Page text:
Going beyond ordinary auctions, an FCC working paper proposes a new approach based on mathematical game theory.
The FCC is looking at a new way of allocating radio frequencies.
One of the FCC’s most difficult jobs is squeezing an ever-growing number of users into a fixed amount of spectrum. The variety of radio-based applications keeps growing, but the amount of spectrum suitable for each application is more or less fixed. True, engineering advances keep opening ever-higher frequencies, but the physics of radio waves limits those very high frequencies to a relatively narrow set of applications. Most new spectrum users must fit in and around the incumbents.
The parts of the spectrum best suited to most applications, very roughly from 30 MHz to 30 GHz, are complexly occupied. A band in this region may have primary and secondary allocations, under which secondary users are obliged to protect the primary users from interference, and must accept interference from the primary users. There may be multiple co-primary and/or co-secondary services, with those at the same level required to protect one another. The band may also have one or more types of unlicensed users, who must protect everybody else except each other, and must accept whatever interference comes their way. Much of the FCC-regulated spectrum is also shared with the U.S. government, which adds further layers of complexity.
Yet new entrants keep knocking at the FCC’s door. There is no one process for accommodating them. Instead the FCC staff conducts a proceeding specific to the individual frequency band and the individual application, guided in part by submissions from the would-be entrant and the incumbents. Rarely, the FCC can auction off a completely empty band. The conversion to digital TV emptied out the 698-806 MHz stretch, for example, creating one such opportunity, and possibly the last. Much more often, the FCC auctions a band encumbered by existing users. Or else it authorizes new types of unlicensed operation under increasingly complex rules, calculated to ensure a very low risk of interference to users of higher rank. The recently adopted “white space” rules illustrate an extreme case.
Just accounting for other users of the band to be shared is complicated enough. But that may be only part of the problem. Equally important are users of the adjacent bands, and sometimes even other bands farther away. The recent problems of LightSquared are an object lesson here. LightSquared sought to use its mobile satellite spectrum for terrestrial communications via towers, much like cell phone towers. But LightSquared’s frequencies were close to the frequencies that GPS satellites use to transmit data to the ground, the data by which a GPS receiver determines its own location. LightSquared did not transmit in the GPS band. But GPS receivers, like many other types, tend to be promiscuous: most are sensitive not only to their intended frequency, but also to other frequencies nearby – including those licensed to LightSquared. GPS users objected that LightSquared’s tower-based transmissions would drown out the satellite signals. The FCC ultimately agreed, and forbade LightSquared from proceeding.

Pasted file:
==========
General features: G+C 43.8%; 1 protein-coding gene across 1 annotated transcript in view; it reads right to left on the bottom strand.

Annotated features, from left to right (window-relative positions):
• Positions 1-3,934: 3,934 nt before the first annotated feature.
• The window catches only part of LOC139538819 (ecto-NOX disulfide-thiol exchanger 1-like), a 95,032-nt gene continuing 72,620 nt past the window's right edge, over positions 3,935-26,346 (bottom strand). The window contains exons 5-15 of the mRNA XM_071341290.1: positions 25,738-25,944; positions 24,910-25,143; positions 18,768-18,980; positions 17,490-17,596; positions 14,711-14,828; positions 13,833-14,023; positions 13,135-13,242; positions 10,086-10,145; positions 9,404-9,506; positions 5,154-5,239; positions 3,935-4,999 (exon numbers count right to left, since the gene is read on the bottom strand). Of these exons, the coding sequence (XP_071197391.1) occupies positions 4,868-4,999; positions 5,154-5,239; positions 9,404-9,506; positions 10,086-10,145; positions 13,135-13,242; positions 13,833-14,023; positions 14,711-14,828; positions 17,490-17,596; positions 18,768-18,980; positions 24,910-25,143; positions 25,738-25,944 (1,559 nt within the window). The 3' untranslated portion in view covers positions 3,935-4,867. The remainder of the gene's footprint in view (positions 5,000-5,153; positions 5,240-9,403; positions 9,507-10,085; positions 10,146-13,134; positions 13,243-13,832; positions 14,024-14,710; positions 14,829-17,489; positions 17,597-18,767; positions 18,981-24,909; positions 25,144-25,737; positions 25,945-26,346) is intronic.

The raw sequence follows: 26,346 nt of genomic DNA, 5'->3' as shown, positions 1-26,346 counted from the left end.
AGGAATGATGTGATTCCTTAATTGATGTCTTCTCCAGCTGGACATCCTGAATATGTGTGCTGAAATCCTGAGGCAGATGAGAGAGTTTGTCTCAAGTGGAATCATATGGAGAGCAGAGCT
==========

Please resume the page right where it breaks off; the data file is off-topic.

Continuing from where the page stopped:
The FCC has long looked for a more systematic way of handling new entrants. Auctions originated as one such idea, on the principle that the parties who put the most value on a piece of spectrum would also put it to best use. The results have been mixed: highly successful for relatively unencumbered spectrum for mobile applications, moderate success for spectrum burdened by same-band incumbents or sensitive users in adjacent bands, and a large-scale failure for the higher frequencies most suited to fixed use. Another early idea would have used the concept of “interference temperature” to maximize transmitter power while monitoring actual interference at receivers. This one looked great on paper, but bogged down so badly in the details of implementation that the FCC abandoned it without a trial.
Now the economists at the FCC have come up with another approach. Like auctions, it is based on the concept of markets, but with a twist. Market theory, at least in our own undergraduate days, made unrealistic assumptions: that everybody in the market had perfect access to all relevant information, and that each participant acted with perfect rationality to maximize his own benefits. Some economists have modified the first assumption by calling on the branch of mathematics called game theory. Here each participant may be lacking key information – and in particular, may not know the strategies in use by the other participants. The goal again is to find a strategy that maximizes one’s benefits, now assuming that the other participants will be picking their own strategies with the same goal for themselves.
A new paper from the FCC tries to apply these principles to the problem of allocating spectrum among various same-band and adjacent-band users. The paper, issued as part of the FCC Staff Working Papers series through a program managed by the FCC’s Office of Strategic Planning and Policy Analysis, uses an approach based in part on the work of mathematician John Nash, the subject of the 2001 film “A Beautiful Mind.” The authors acknowledge that assumptions of rational behavior, and of rational estimates of others’ behavior, may not hold up in the real world. But their approach may come a little closer to real-world conditions than a simple auction to the highest bidder.
We here at CommLawBlog are lawyers, not economists; we will leave an evaluation of the FCC’s paper to those more qualified to judge it. But we are pleased to see the FCC thinking creatively about the problem of working new entrants into increasingly shared and encumbered spectrum.